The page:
Posted February. 11, 2009 09:41,
Fireworks caused the fire that burned down the Television Culture Center tower of China Central Television (CCTV)s new headquarters in Beijing, city authorities said yesterday.
A public security source said firecrackers were ignited at the request of CCTV to celebrate January Full Moon were the cause. Despite police warnings, CCTV reportedly requested a fireworks company in Hunan Province to ignite highly explosive A-grade firecrackers.
Ball-shaped A-grade firecrackers, which are used at national ceremonies, are designed to ignite more than 200 meters above ground and banned in downtown areas.
The fireworks company said it set off the firecrackers at an empty lot between the new headquarters and the Television Culture Center about 50 meters from the main building. Fire from the fireworks spread to the rooftop of the 30-story center around 8:27 p.m., resulting in a major disaster.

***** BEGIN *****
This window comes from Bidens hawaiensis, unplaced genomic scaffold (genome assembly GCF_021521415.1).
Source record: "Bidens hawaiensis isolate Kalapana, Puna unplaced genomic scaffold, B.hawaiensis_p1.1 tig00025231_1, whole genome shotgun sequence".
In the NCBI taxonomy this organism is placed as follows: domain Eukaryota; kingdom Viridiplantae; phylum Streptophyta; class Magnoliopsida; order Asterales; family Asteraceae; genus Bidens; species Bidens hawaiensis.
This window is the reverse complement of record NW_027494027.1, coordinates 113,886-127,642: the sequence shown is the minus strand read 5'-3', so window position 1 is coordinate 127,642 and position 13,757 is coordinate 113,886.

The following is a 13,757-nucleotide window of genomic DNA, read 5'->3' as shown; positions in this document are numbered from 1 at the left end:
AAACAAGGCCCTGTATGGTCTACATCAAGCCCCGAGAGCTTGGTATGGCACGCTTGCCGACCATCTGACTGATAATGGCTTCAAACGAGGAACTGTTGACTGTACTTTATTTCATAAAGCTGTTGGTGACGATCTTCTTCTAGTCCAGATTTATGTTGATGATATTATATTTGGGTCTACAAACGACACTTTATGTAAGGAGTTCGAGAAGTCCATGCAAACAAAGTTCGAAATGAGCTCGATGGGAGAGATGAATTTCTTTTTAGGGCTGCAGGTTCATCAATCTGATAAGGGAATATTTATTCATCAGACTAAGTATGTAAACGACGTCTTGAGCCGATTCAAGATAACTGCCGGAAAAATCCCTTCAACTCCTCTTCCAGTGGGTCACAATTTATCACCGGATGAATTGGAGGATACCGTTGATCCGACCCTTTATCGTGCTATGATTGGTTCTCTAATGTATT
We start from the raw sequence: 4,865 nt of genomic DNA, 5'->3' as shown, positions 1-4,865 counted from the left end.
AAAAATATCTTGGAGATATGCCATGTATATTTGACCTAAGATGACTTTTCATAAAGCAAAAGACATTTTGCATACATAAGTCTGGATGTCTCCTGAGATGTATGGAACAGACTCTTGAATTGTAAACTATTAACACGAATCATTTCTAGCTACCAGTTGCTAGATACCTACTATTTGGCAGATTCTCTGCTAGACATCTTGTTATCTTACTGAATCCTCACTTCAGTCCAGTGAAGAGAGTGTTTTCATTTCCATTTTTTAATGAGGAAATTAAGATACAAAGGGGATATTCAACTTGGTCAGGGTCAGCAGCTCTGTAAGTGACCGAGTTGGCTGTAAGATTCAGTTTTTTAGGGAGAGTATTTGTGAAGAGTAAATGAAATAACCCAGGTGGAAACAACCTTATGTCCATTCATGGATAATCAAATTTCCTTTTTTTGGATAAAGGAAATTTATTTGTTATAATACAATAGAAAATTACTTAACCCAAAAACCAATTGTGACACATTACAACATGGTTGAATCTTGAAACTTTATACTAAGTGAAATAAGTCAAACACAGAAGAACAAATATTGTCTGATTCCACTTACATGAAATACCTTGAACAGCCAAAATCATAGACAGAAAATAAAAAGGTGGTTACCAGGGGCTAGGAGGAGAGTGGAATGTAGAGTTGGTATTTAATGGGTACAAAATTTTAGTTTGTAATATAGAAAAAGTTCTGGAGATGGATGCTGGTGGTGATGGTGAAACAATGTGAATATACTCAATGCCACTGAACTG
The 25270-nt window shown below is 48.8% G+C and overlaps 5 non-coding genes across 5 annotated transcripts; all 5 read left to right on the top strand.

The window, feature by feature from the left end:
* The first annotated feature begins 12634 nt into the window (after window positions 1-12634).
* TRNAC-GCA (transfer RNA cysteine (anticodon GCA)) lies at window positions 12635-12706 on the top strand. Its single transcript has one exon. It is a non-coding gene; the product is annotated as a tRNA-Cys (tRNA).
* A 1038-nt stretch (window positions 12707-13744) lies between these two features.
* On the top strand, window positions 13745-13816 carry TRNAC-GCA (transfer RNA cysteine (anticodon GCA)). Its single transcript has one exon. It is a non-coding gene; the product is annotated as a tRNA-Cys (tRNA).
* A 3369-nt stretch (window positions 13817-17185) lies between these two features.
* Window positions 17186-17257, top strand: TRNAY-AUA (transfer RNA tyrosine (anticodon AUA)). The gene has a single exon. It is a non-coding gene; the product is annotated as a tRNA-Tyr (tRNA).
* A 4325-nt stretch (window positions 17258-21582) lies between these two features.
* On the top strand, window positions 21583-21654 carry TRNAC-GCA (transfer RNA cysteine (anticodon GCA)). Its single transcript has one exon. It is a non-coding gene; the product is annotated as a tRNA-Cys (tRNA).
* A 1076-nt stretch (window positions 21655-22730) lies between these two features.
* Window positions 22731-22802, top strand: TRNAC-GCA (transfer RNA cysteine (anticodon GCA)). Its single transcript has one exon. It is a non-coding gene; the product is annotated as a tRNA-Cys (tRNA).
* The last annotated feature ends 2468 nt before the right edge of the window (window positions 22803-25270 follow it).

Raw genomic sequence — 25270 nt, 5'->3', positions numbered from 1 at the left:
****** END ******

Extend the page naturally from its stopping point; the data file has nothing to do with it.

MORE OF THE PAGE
As the center was reduced to ashes, a five-storied wing building also burned down. The fire was put out around 2 a.m. yesterday.
The Beijing city government had banned firecrackers in 1993 but lifted the restriction in 2006, saying they are needed to create the proper mood on Lunar New Years Day and January Full Moon Day.
The Beijing Fire Control Bureau mobilized 85 fire engines, including those with high cranes, and 595 firefighters to the scene. They failed to control the flame early on, however, because the equipment failed to reach the top of the 30-story building.
The bureau had requested the use of firefighting helicopters to the central government as 30- to 50-story buildings were built in downtown areas, but was rejected to the threat of terrorism and safety fears.
The Television Culture Center, which was to house a large broadcast hall, digital processing rooms and a hotel, was recently equipped with fire control facilities timed with the completion of its exterior. Such facilities were not available because they had not been tested, however.
The first firefighter to reach the scene and conduct rescue operations died. Seven other firemen and a construction worker were hospitalized due to respiratory injuries.